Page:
Garlic: Natural antibiotic and fat-sugar buster

GarlicNaturalAntibioticGarlic has been called a lot of names, depending on whether you love or hate it. But the most enduring is ‘stinking rose.’ No one knows why, as the garlic plant, which belongs to the genus Allium, along with leeks, onions, shallots and chives, is more closely related to a lily than a rose.

Perhaps the term was coined by an ancient Greek or Roman with a sense of humor. ‘Bronx vanilla,’ ‘Halitosis’ and ‘Italian perfume’ were some of the names scornfully bestowed by some upon the pungent plant in early 20th century America where the smelly delicacy was associated with ‘foreigners’ such as Italians and Greeks.

But undoubtedly those foreigners from the old countries knew there was more to garlic than a powerful odor.

After all, the stinking rose enjoys an honored place as history’s oldest medicinal plant in existence. According to Dr. Earl Mindell, chemist and author of Garlic, the Miracle Nutrient and other popular nutritional books such as The Vitamin Book and Food as Medicine, it is featured in the Bible, the Talmud and Homer’s Odyssey. Galen, whose medical knowledge dominated the world for more than a thousand years, described the herb as a “miracle healer” for dozens of ailments.

An Egyptian medical papyrus called the Codex Ebers contained at least 22 medical formulations with garlic as an important component.

Garlic has been used in traditional Chinese medicine for thousands of years for conditions as diverse as bronchitis, tuberculosis, appendicitis, malaria, boils, heart disease, tumors and various skin diseases.

Roman soldiers used garlic—not, as some wag joked, to cause the enemy to flee from the smell— but as a treatment for worms and a general tonic to ward off diseases.

Hippocrates, long referred to as the ‘Father of Medicine,’ used garlic as an internal and external treatment for dozens of diseases.

In 1858, having studied garlic extensively, French scientist Louis Pasteur proclaimed its numerous antibacterial properties, and during the Civil War and World War I physicians on many battlefields applied garlic poultices to prevent infection and gangrene. Although Alexander Fleming’s discovery of penicillin in 1928 largely took over from garlic, in World War II, garlic, or ‘Russian penicillin’ was again the substitute when battlefield physicians ran short of antibiotics.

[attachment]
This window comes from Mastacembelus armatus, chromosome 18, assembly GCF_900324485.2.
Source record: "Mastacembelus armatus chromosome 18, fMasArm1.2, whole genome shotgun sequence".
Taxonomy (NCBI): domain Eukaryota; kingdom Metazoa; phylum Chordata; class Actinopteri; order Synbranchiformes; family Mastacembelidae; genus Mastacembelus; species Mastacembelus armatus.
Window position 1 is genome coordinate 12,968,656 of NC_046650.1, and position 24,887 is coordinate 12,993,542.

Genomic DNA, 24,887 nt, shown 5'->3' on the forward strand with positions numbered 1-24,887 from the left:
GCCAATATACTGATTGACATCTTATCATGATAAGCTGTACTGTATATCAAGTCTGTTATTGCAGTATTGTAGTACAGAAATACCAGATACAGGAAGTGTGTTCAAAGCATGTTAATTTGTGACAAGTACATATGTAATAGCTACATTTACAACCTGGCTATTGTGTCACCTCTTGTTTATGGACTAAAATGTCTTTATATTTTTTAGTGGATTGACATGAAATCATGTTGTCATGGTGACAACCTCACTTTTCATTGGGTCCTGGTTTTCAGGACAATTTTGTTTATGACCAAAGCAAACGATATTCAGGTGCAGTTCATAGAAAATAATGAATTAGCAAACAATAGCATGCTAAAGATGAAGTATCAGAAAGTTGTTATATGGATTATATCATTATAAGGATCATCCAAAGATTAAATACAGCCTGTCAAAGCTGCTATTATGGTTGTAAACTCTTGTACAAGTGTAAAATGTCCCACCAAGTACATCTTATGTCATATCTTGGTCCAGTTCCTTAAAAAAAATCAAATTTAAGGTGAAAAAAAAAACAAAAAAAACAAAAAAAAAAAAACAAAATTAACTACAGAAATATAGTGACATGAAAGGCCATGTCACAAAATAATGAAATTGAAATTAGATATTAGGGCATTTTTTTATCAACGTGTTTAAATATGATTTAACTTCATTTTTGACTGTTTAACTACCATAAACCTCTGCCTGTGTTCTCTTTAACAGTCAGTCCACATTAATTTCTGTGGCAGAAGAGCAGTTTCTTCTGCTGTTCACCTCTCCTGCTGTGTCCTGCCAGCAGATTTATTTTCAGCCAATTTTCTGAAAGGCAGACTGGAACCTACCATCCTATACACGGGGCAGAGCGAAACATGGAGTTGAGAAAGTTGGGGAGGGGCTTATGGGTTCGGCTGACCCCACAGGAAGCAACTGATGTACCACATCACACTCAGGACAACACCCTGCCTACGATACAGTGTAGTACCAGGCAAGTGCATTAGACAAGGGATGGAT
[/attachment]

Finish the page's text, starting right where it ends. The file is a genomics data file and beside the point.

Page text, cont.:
An explosive demand for medications to treat a wide variety of conditions followed World War II and scientists began focusing on complex chemical compounds that eventually resulted in today’s ‘pharmaceutical age’ and modern populations heavily dependent upon manufactured drugs.

Garlic as medicine was relegated to the status of folk medicine for about three decades, says Dr. Mindell, and was no longer taken seriously by modern scientists, medical practitioners or researchers.

However, in recent years garlic’s antibiotic, antiviral and antifungal properties have attracted increasing scientific and medical attention, prompting such news headlines as ‘Ancient Health Remedy is Rediscovered.’ In 2006 a research team of physicians and scientists sponsored by New York-Presbyterian Hospital/Weill Cornell was one of 35  such groups from around the world that independently concluded that the pungent herb is indeed an effective aid in fighting cancer, heart disease and other afflictions. Their findings were published in a special issue of The Journal of Nutrition.

Studies have found that garlic enhances the overall immune function, especially if the body has been compromised by poor diet. The herb stimulates the ability of natural killer cells to destroy tumor cells, virus-infected cells, and foreign invaders such as E. Coli. In other words, garlic mobilizes the body’s own natural defenses against cancer and other diseases. Even if tumors already exist garlic has been shown to prevent their growth by inactivating some of the deadly compounds in the tumor cells themselves.